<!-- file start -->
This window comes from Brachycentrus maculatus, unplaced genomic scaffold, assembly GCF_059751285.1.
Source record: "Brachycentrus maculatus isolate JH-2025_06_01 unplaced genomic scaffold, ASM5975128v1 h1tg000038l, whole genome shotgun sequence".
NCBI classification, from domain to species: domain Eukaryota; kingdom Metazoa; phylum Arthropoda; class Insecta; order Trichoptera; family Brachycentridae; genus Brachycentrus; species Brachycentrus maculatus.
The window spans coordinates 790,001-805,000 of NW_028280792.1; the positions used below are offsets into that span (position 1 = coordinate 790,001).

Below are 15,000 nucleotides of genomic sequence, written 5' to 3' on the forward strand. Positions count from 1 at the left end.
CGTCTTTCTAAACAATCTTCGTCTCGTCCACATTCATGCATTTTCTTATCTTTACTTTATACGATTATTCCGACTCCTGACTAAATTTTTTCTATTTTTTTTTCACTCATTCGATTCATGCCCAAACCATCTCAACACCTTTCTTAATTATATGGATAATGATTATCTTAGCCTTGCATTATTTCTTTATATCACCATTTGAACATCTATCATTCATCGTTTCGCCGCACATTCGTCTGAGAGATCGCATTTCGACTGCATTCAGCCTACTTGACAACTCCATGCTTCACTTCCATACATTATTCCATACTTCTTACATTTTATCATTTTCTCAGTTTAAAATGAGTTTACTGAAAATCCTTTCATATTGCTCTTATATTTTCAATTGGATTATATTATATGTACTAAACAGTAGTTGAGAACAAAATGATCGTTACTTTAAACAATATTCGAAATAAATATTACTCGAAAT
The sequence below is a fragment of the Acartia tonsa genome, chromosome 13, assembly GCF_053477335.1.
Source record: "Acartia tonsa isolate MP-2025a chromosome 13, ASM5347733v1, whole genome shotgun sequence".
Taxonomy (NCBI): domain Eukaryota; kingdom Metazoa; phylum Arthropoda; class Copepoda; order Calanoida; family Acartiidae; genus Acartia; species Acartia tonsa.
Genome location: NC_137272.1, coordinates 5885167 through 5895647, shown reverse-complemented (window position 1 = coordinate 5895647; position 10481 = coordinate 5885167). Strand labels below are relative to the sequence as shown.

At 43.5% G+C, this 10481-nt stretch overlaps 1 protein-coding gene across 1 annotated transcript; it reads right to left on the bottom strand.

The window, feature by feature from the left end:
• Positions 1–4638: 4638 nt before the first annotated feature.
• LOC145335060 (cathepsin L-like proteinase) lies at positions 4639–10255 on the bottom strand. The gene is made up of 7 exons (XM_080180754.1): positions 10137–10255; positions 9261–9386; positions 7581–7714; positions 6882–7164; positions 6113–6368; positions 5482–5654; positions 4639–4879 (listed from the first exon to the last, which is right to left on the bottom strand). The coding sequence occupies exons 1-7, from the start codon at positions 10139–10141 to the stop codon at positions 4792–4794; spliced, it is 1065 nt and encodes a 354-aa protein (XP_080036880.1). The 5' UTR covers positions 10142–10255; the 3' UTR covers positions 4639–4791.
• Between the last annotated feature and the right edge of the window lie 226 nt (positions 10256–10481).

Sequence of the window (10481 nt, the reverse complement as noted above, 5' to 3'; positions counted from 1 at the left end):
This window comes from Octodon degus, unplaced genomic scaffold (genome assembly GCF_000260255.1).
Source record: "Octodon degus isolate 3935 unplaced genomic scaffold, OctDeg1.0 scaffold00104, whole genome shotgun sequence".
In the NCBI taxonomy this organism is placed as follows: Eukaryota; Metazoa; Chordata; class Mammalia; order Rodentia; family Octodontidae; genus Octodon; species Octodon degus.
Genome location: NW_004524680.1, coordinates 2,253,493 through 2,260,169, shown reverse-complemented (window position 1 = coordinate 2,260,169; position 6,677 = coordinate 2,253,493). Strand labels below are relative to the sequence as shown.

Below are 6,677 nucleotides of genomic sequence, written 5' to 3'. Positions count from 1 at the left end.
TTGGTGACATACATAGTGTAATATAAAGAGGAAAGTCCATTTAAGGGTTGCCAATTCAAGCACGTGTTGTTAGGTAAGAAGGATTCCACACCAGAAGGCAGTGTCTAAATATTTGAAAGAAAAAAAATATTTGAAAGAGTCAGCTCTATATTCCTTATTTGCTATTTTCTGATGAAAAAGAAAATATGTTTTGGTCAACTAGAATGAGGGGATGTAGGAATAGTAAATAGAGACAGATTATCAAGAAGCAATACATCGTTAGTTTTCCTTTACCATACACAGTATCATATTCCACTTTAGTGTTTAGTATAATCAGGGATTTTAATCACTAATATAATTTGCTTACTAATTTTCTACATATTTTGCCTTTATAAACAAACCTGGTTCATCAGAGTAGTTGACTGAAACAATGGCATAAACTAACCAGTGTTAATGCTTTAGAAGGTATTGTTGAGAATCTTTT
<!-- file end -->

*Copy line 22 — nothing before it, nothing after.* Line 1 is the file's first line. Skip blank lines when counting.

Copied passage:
TTGGTGACATACATAGTGTAATATAAAGAGGAAAGTCCATTTAAGGGTTGCCAATTCAAGCACGTGTTGTTAGGTAAGAAGGATTCCACACCAGAAGGCAGTGTCTAAATATTTGAAAGAAAAAAAATATTTGAAAGAGTCAGCTCTATATTCCTTATTTGCTATTTTCTGATGAAAAAGAAAATATGTTTTGGTCAACTAGAATGAGGGGATGTAGGAATAGTAAATAGAGACAGATTATCAAGAAGCAATACATCGTTAGTTTTCCTTTACCATACACAGTATCATATTCCACTTTAGTGTTTAGTATAATCAGGGATTTTAATCACTAATATAATTTGCTTACTAATTTTCTACATATTTTGCCTTTATAAACAAACCTGGTTCATCAGAGTAGTTGACTGAAACAATGGCATAAACTAACCAGTGTTAATGCTTTAGAAGGTATTGTTGAGAATCTTTT